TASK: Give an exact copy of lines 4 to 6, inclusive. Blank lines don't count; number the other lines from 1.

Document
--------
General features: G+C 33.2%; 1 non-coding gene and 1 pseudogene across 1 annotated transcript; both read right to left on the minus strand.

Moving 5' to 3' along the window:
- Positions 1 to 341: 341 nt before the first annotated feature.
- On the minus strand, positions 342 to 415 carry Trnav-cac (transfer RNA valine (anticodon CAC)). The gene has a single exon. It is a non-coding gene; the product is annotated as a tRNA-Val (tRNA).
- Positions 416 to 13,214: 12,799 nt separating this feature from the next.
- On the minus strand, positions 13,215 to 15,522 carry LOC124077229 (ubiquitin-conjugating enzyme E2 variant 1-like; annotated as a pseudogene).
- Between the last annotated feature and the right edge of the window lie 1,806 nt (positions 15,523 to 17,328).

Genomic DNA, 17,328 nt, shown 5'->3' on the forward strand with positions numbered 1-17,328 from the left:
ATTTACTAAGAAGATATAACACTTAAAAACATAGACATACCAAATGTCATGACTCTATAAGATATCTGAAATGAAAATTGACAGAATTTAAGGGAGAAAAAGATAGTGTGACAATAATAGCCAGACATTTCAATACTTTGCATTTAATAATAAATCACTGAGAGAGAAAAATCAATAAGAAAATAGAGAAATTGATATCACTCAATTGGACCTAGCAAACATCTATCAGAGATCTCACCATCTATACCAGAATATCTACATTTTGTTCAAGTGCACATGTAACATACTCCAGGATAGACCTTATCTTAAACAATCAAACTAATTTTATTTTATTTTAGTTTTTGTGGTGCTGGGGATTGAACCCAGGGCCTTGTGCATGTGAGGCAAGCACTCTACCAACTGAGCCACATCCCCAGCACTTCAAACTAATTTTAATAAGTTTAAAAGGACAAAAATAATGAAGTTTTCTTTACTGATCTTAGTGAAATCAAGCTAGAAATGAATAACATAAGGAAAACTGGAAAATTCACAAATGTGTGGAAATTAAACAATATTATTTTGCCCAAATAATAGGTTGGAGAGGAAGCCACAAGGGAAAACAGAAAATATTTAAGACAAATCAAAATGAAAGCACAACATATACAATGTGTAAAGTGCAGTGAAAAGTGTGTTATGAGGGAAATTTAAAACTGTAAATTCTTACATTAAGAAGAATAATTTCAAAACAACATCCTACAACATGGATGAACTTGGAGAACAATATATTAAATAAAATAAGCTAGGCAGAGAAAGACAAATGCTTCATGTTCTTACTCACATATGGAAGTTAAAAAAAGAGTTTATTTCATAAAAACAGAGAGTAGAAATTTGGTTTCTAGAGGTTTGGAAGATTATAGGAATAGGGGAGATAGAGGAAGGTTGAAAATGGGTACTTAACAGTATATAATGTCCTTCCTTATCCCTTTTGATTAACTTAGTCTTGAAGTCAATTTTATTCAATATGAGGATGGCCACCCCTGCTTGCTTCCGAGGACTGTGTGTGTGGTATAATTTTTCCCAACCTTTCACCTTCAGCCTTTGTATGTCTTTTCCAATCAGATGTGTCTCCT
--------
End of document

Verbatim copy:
- On the minus strand, positions 342 to 415 carry Trnav-cac (transfer RNA valine (anticodon CAC)). The gene has a single exon. It is a non-coding gene; the product is annotated as a tRNA-Val (tRNA).
- Positions 416 to 13,214: 12,799 nt separating this feature from the next.
- On the minus strand, positions 13,215 to 15,522 carry LOC124077229 (ubiquitin-conjugating enzyme E2 variant 1-like; annotated as a pseudogene).